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New World - NW80600

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Adams, J L: Inuksuit

Adams, J L: Inuksuit


John Luther Adams (percussion)

Inuksuit Ensemble

two-disc CD/DVD and digital formats.

Some musical events encourage a community to take stock of its surroundings, but very few actually fold so seamlessly into the environment itself that they become part of a community’s memory and imagination. John Luther Adams’ Inuksuit is one of those works. Scored for 9 to 99 percussion players who are meant to be widely dispersed in an outdoor area (although the piece has also been performed indoors), Inuksuit has been described by the New York Times as “the ultimate environmental piece,” while the New Yorker’s Alex Ross hailed it as “one of the most rapturous experiences of my listening life.”

The title refers to the Stonehenge-like markers used by the Inuit and other native peoples to orient themselves in Arctic spaces. Adams structured the rhythmic layers in the score to mimic these stone shapes, but there’s an open- endedness to how the music is performed that reflects the sense of freedom behind it.

“Each performance of Inuksuit is different,” Adams explains, “determined by the size of the ensemble and the specific instruments used, by the topology and vegetation of the site—even by the songs of the local birds. The musicians are dispersed throughout a large area, and the listeners are free to discover their own individual listening points, which actively shapes their experience.”

Inuksuit has been performed numerous times, and in various spaces, since Adams first composed it in 2009. This recording, made in the forest surrounding Guilford Sound in Guilford, Vermont, and produced by percussionist and composer Doug Perkins, marks the first time that the piece is available on CD. Adams also sought to capture the experience of the performance in a surround mix, which unlike most commercially available 5.1 mixes, is full-range in every channel. “We wanted to make this feel as live as possible,” Adams says. “When I originally composed Inuksuit, I wasn’t prepared for the strong sense of community the piece seems to create. I’m glad to be able to give some of that back with this recording.”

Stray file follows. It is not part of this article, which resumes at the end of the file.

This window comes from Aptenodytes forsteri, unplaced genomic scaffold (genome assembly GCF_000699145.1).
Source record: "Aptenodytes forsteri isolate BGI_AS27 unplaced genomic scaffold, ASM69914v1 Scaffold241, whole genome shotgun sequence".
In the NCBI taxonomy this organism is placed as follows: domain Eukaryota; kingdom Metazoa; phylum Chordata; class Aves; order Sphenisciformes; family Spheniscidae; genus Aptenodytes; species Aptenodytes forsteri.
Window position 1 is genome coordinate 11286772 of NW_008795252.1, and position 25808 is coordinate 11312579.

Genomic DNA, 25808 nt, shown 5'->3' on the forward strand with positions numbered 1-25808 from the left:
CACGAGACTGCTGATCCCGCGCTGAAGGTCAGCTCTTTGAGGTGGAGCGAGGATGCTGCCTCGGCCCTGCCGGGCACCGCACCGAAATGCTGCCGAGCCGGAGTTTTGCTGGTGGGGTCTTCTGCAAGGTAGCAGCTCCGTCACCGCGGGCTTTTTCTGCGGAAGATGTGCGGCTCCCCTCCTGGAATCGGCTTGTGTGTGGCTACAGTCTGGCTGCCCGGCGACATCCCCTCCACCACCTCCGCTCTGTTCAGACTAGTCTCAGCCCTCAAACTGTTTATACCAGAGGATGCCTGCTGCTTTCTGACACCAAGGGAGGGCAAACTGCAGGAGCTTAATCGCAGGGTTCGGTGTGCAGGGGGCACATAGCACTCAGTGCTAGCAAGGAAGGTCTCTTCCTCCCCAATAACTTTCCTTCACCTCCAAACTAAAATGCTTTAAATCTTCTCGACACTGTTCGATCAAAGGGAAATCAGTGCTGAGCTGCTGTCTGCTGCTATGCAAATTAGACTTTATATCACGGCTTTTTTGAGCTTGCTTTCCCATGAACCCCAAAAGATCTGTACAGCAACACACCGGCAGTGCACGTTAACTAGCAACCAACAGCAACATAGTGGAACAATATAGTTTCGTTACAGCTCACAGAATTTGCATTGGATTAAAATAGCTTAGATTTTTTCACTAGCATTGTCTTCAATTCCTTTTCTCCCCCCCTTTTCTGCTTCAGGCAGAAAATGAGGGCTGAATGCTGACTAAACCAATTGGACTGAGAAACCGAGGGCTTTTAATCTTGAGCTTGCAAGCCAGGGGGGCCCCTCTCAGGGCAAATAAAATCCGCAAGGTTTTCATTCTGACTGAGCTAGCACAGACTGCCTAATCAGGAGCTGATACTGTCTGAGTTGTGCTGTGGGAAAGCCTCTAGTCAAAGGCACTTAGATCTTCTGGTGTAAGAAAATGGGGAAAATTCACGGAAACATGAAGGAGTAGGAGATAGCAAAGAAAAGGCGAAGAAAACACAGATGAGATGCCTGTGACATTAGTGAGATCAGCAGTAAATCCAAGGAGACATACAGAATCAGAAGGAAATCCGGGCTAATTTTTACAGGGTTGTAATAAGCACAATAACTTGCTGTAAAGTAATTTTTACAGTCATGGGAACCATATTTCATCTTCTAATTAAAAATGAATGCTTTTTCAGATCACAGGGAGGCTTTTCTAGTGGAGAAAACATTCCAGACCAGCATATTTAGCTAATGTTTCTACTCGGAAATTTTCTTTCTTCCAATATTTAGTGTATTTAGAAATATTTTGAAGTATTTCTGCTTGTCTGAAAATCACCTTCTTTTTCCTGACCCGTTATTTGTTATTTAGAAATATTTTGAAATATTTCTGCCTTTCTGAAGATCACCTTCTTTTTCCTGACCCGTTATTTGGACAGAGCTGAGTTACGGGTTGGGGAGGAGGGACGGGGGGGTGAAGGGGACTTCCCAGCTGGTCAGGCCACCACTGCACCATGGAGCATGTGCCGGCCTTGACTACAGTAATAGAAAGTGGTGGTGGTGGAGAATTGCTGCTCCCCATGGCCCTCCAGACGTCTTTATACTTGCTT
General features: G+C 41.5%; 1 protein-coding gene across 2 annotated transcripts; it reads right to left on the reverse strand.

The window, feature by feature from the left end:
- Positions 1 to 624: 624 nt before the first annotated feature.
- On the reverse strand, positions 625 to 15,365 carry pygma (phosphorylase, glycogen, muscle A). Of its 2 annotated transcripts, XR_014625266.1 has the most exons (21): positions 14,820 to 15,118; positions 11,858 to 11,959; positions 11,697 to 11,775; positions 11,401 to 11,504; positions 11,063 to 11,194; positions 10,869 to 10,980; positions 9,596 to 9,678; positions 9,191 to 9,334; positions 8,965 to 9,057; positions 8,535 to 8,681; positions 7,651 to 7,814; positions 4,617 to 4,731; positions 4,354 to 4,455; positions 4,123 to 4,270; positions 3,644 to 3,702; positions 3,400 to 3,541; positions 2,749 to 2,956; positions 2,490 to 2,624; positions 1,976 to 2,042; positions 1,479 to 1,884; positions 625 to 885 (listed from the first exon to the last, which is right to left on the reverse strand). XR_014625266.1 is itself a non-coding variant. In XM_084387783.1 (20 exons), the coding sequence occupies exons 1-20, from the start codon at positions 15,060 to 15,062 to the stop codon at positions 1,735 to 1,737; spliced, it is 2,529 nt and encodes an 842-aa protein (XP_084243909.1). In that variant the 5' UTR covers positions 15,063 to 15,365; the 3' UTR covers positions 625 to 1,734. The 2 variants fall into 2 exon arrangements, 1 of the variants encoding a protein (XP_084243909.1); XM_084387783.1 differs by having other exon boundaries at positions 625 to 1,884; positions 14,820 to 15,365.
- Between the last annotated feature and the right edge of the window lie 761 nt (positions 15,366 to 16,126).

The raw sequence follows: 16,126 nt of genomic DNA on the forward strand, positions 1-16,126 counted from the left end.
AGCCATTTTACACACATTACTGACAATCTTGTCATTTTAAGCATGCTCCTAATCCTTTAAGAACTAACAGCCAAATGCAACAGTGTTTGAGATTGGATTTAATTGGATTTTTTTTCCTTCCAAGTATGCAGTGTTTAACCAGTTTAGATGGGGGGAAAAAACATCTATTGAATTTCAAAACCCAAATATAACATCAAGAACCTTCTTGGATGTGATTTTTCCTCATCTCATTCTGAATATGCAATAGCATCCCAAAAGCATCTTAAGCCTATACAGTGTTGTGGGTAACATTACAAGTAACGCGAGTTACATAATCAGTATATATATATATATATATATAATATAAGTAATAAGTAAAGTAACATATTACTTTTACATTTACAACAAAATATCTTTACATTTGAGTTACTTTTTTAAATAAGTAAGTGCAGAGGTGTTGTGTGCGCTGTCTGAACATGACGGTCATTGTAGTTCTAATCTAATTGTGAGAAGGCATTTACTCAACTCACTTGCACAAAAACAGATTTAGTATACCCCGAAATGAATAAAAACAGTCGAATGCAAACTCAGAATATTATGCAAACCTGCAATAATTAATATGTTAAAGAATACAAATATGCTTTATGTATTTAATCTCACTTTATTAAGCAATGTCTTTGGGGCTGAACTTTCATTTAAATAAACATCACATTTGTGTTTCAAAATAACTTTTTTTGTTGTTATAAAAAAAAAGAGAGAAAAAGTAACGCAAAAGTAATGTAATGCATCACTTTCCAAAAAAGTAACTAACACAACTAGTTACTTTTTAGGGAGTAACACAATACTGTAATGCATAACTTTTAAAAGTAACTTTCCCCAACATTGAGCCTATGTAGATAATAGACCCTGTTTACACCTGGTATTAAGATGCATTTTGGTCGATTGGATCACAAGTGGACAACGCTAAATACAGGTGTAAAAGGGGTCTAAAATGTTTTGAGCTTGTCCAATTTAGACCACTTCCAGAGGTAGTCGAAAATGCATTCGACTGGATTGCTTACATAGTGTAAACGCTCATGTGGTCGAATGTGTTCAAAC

“Each performance of the work, composed in 2009, varies depending on location and number of instruments: This version, led by Doug Perkins in the woods in Guilford, Vt., features the natural sounds of that environment, eventually reaching a tumultuous crescendo of percussion.” New York Times, December 2013

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Cantaloupe - CA21096

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Adams, J L: Strange and Sacred Noise

Adams, J L: Strange and Sacred Noise


Percussion Group Cincinnati

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Mode - mode153

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Adams, J L: The Mathematics of Resonant Bodies

Adams, J L: The Mathematics of Resonant Bodies


Steven Schick (percussion)

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Cantaloupe - CA21034